Prof. John Kincaid discusses what actions—if any—the House Select Committee hearings may lead to Twitter
By Shannon Sigafoos
The House Select Committee investigating the Jan. 6 attack on the U.S. Capitol has aired several hearings—including the first live in prime time—and introduced previously unseen material that provides the American people with an initial summary of its findings about the coordinated effort to overturn the results of the 2020 presidential election.
John Kincaid, Robert B. and Helen S. Meyner Professor of Government and Public Service, joined us to discuss why the inquiry is needed, how the historic event is competing for the attention of voters who may be more concerned with inflation and high gas prices, and what may come next after the hearings wrap up.
Why is it so important to pay attention to the events that took place Jan. 6, 2021?
Kincaid: It is absolutely necessary to have an inquiry into the Jan. 6 assault on the Capitol. This was an unprecedented event in American history. I use the term “assault” rather than “insurrection.” It does not quite qualify as an insurrection, though it was certainly a very serious attack on one of our core constitutional processes. The origin of the Jan. 6 committee is the House of Representatives. They need to try to determine why that event happened, why the Capitol Police were not more prepared for the event, and whether the assault was orchestrated in some way. It looks like it was partly spontaneous, but also partly orchestrated. That’s why the committee is focusing on groups such as the Oath Keepers and the Proud Boys. They came apparently prepared for an event of this nature.
There are those who have compared the events of Jan. 6 to Watergate.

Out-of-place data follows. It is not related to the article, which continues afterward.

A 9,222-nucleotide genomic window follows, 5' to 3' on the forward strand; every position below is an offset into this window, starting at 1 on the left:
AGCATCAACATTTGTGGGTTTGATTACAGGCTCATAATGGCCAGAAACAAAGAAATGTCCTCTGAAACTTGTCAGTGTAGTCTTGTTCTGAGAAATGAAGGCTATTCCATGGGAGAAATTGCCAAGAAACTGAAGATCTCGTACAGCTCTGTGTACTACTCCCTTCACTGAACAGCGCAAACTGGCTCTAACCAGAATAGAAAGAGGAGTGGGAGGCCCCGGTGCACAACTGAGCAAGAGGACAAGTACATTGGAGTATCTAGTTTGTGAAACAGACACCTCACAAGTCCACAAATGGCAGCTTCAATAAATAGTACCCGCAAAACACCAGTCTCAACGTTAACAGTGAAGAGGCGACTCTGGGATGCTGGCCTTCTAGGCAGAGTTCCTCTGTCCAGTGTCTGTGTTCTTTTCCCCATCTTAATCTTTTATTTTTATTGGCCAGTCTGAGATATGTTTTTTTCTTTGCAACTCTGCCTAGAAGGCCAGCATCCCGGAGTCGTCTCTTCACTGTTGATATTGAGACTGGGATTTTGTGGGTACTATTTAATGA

Kincaid: I suppose people are comparing it to Watergate because Watergate was a threat to our democracy. I was around when Watergate happened, and I managed the legal defense for Daniel Ellsberg and Anthony Russo in the Pentagon Papers trial. Nine months before the White House “plumbers” broke into the Democratic National headquarters at the Watergate in June 1972, they broke into Ellsberg’s psychiatrist’s office looking for information to ‘neutralize’ Ellsberg. But the Capitol assault is quite different. This was not government operatives raiding the opposition party’s office. This was several thousand people storming the Capitol to thwart a constitutional process and possibly kill key leaders. This was a complete erosion of all norms to which we were once accustomed. The rioters did disrupt the counting of the electoral votes. They forced members of Congress to flee to hiding places. They threatened the lives of the vice president and the speaker of the house. It’s just much bigger in that sense, than Watergate. Jan. 6 was an unprecedented assault. Although the electoral count resumed after the delay and was completed late that night, and Biden was inaugurated 14 days later, this was a terrible event that needs to be dealt with, including criminal prosecution of the rioters and any behind-the-scenes planners.